When Beryl Grey threw cold water over my ballet dreams

<span>Photograph: PA</span>
Photograph: PA

Your obituary of Dame Beryl Grey (11 December) brought back childhood memories of being on my way to a ballet class in 1965 which was taking place in the first-floor ballroom, overlooking Green Park, of the Arts Educational Trust on Piccadilly in London. I was in form 4B (special ballet) and would often encounter Alicia Markova, Yehudi Menuhin, Margaret Lockwood, Beryl Grey et al hobnobbing with other equally famous theatrical giants outside the principal’s office.

Form 4B itself comprised of Nigel Havers, albeit then in footless tights, and Jane Seymour – already a fabulous beauty at 14. In October 1965, the Cone-Ripman sisters announced that Beryl Grey would be the trust’s new director general and form 4B were assembled to appear in the press photograph.

Beryl Grey took one look at me and said “too tall”, and shunted me to the back of the class. I was 14 and already 5ft 6in tall to her 5ft 7in. Nonetheless, I appear at the back of the photograph, on the barre. Reality set in that day and I knew I was not going to follow in the new director general’s footsteps, although I stayed at the school and concentrated my ambitions on drama classes.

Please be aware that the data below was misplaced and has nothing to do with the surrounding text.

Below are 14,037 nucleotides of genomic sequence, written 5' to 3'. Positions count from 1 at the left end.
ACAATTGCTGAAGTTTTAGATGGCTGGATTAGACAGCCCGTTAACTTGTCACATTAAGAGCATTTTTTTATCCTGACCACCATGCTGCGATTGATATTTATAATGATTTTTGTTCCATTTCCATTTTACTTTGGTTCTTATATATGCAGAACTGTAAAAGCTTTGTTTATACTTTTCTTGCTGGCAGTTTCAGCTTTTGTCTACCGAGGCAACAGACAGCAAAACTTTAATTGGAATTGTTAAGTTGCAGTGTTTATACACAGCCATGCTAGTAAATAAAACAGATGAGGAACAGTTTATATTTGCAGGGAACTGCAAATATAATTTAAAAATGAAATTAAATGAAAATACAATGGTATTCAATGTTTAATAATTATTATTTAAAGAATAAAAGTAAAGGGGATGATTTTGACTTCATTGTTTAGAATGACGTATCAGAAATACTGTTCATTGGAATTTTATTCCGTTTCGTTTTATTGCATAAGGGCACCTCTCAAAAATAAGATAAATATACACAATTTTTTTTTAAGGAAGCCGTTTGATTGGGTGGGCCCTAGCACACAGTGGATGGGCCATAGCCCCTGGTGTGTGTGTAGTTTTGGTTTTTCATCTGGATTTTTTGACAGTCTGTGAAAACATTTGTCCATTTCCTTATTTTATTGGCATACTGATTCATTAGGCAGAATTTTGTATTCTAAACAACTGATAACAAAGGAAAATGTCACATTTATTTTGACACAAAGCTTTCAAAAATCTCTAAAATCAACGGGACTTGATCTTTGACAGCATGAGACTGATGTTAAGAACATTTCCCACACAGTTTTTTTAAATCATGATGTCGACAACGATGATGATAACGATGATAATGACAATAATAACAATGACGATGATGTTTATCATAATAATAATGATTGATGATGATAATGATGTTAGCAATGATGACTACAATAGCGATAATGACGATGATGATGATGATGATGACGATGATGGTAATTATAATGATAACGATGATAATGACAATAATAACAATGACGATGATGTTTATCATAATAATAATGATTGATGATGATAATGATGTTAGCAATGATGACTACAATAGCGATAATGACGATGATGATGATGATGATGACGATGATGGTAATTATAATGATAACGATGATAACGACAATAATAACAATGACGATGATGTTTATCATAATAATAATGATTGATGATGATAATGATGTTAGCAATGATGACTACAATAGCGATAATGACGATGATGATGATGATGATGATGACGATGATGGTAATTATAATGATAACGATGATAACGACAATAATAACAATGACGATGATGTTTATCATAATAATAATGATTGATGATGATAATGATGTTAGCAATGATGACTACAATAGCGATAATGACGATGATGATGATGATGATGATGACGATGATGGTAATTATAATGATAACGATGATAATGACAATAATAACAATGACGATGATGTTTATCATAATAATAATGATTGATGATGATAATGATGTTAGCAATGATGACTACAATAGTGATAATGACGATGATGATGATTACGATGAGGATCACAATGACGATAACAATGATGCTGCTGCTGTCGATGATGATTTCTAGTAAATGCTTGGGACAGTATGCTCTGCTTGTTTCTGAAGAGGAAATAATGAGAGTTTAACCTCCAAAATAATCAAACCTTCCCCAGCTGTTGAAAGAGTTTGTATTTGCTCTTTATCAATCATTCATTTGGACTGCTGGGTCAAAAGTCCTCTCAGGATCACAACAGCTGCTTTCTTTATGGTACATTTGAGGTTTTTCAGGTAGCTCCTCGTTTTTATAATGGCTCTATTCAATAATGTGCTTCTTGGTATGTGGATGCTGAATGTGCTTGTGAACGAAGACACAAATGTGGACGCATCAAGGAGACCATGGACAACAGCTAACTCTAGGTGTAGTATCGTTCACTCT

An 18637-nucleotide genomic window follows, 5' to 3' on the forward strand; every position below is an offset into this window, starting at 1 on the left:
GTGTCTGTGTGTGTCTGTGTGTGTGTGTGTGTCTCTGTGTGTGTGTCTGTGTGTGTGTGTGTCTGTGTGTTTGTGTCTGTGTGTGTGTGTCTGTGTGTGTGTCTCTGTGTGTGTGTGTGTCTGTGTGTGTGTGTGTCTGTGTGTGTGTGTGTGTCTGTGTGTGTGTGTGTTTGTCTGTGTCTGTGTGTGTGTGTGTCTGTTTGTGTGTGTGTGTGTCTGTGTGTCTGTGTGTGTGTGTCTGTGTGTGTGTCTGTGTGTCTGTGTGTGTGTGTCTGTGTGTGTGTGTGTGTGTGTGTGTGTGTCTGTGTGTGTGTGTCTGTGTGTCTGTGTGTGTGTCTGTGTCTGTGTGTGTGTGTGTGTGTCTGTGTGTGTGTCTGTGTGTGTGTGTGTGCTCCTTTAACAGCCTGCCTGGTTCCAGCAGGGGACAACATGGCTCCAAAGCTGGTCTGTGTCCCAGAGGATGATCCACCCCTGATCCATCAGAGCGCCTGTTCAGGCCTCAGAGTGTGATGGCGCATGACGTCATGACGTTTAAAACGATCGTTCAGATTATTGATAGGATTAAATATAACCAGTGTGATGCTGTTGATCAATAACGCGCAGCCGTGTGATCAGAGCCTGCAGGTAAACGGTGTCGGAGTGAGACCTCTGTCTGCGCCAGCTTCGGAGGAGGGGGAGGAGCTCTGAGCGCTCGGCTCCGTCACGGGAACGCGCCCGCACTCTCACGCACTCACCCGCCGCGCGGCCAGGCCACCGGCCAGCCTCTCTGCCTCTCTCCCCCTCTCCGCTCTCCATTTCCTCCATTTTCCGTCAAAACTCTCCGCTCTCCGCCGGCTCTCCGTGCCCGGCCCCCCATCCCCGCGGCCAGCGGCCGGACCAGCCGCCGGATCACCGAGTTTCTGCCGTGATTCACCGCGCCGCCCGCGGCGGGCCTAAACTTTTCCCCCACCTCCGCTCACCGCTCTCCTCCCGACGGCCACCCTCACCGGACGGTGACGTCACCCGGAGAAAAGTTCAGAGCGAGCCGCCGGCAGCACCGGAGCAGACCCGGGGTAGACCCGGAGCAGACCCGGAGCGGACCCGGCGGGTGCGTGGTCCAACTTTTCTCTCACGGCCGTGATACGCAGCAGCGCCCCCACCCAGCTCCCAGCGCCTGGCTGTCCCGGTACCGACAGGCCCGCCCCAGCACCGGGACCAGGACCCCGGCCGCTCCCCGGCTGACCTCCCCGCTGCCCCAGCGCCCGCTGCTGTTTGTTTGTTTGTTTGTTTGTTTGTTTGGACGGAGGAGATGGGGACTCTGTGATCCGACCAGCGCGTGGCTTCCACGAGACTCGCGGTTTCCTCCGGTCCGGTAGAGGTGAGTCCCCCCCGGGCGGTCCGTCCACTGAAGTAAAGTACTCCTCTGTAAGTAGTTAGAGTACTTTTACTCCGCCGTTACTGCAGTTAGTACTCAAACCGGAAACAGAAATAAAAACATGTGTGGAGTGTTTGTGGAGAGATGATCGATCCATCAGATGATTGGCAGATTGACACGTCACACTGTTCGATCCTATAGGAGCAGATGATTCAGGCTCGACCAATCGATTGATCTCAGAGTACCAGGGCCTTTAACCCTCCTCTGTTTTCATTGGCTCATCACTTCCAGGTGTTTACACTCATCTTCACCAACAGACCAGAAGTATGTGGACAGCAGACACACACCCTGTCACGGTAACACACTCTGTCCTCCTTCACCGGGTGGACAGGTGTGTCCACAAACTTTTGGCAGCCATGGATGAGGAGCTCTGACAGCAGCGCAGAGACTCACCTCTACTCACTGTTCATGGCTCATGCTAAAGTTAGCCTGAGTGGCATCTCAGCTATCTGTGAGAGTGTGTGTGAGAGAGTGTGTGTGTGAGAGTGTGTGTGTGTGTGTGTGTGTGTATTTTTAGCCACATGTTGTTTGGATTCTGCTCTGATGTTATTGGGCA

Rosanna Achilleos-Sarll

• I was overjoyed to see the reference to the close relationship between Dame Beryl Grey and my wonderful teacher Audrey de Vos in your obituary of Grey because De Vos is so often overlooked in the annals of British dance of the 20th century. During the last years of De Vos’s teaching in her lovely studio in Linden Gardens towards the end of the 1960s, it was an almost daily occurrence to come to morning class just after Beryl Grey and De Vos had spent an hour or more working intensively together.

I profited enormously from my training with De Vos, who often likened her work to that of a sculptor, moulding the bodies of her students by working individually with each of them “from the inside out” and thus enabling them to realise their potential, not only technically but also as artists. Her classes were inspirational and never formulaic, her creativity aided and abetted by our pianist John, whose gift for improvisation made for a wonderful collaboration.

She was a pioneer in her field, and today I see so many of the ideas she sowed by integrating the techniques of classical and modern dance into her daily classes in the performance quality and amazingly high standards in companies everywhere.
Tessa Higgins
Lüneburg, Germany

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